Then, to try figuring the exact frequency of the tingling—a concept that becomes a bit more intuitive if you think of the tingling, or numbness, as the lips being vibrated quickly—they held a small vibrating tool up to the volunteers’ fingers. They could control how fast or slow the tool vibrated, and were asked to set it so that it matched the same feeling as the tingling on their lips. After the Szechuan tingling had time to die down, the vibrating tools were placed on their lips in the same spot, and again the participants could control the vibrating to make it resemble the pepper numbness as closely as possible.
When they looked at the records of the tool’s frequency, they found that the participants consistently set it to vibrate at 50 hertz (another way of saying 50 cycles per second). This consistency across people was telling—specific classes of tactile receptors in our cells are each activated by different frequencies (when touched, they pass along an electric current through nerve fibers, ultimately signaling to the brain that physical contact has occurred), so it supported the idea that touch receptors were involved. Which class of receptor, though, is activated by Szechuan peppers?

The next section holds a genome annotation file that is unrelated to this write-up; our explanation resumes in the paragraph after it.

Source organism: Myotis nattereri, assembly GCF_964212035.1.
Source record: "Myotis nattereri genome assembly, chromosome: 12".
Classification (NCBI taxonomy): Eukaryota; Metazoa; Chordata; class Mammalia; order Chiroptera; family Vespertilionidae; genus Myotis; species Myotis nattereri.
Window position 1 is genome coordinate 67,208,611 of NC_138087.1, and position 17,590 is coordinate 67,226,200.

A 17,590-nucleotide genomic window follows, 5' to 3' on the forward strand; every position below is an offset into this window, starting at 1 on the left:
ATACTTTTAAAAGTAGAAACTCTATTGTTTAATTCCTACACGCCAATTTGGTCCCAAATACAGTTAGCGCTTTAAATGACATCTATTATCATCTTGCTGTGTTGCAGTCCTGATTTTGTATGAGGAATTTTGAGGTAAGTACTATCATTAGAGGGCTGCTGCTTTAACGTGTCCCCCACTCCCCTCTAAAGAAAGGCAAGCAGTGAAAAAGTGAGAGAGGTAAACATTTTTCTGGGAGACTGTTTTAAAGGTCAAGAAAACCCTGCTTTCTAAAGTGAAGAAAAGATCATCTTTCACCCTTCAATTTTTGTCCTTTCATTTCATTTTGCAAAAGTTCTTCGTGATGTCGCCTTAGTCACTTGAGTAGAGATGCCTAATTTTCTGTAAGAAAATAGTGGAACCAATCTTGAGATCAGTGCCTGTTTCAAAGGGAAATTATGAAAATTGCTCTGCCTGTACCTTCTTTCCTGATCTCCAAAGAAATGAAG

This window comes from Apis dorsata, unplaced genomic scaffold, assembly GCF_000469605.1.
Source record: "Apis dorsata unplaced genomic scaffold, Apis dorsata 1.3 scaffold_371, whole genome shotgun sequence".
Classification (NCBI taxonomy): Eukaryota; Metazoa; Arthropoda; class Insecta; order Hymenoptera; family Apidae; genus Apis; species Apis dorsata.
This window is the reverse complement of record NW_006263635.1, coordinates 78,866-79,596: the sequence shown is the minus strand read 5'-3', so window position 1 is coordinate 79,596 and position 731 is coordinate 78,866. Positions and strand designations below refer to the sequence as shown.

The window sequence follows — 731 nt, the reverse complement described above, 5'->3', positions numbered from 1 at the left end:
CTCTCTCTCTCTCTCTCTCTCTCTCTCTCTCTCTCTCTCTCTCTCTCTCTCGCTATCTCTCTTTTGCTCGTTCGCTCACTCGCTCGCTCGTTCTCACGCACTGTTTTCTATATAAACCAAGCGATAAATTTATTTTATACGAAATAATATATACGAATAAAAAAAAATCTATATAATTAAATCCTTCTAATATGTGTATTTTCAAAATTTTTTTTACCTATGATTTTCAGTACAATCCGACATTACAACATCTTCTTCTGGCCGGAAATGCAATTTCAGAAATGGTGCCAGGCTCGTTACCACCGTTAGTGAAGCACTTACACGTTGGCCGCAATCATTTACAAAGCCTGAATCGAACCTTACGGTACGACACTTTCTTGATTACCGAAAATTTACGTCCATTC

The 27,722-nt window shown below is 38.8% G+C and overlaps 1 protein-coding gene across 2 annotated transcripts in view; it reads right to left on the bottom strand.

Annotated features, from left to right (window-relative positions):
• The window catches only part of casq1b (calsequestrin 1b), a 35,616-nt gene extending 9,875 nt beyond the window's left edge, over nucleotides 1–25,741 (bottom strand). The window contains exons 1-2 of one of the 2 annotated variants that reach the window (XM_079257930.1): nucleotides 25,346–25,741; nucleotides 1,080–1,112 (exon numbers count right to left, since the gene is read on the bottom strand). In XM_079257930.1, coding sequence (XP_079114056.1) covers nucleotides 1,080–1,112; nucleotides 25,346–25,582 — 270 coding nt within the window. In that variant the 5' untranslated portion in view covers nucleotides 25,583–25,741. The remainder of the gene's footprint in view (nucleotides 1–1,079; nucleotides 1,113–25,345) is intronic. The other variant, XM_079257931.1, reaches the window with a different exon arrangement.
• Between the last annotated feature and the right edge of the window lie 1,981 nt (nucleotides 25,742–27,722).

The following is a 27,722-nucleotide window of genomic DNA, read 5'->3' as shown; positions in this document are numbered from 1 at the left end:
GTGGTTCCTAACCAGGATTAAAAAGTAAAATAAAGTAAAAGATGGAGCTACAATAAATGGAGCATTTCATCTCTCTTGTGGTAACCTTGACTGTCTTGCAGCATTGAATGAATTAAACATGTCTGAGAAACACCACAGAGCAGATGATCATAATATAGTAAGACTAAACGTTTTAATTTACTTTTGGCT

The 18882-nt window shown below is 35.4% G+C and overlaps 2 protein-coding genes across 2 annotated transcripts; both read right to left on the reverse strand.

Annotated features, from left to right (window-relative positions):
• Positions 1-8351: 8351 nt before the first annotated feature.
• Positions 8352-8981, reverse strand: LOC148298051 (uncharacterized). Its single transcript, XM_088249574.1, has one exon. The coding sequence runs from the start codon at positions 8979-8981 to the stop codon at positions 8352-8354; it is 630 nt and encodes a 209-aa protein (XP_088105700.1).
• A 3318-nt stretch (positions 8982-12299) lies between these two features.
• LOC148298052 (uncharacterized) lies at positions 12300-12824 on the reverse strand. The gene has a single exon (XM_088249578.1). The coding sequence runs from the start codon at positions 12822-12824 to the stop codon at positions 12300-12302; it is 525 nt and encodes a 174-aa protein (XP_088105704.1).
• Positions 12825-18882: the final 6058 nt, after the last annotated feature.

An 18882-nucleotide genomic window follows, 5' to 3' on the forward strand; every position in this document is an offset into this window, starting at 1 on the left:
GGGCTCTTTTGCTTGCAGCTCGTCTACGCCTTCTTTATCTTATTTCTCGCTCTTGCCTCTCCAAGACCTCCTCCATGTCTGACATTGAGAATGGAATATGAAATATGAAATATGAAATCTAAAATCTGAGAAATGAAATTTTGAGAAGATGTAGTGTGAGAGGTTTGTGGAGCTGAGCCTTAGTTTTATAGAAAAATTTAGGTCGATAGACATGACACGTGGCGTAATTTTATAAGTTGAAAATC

The scientists say that frequency of the Szechuan’s numbing sensation fell within the range of vibration typically conveyed by a highly-sensitive type of tactile receptor called Meissner receptors, which cover around 10-80 hertz. Previous work has shown that in human nerve cells cultured in petri dishes, the sanshool molecule caused fibers associated with Meissner receptors to fire, passing along a burst of electricity.
This experiment showed that in the real world, the Szechuans’ active ingredient seems to do the same thing, triggering activity in this set of receptors and causing them to pass along tactile stimuli towards the brain, thereby making our lips feel numb, as though they’ve been vibrated quickly. It’s a strange idea, but not unlike the feeling of spiciness: When you eat the pepper, you’re not actually being burned, but your heat-sensitive receptors are being activated, making it seem that way. In the same way, if you’re daring enough to bite into a Szechuan, the touch receptors in your lips and mouth will be stimulated, and as a result, they’ll go numb in a few minutes.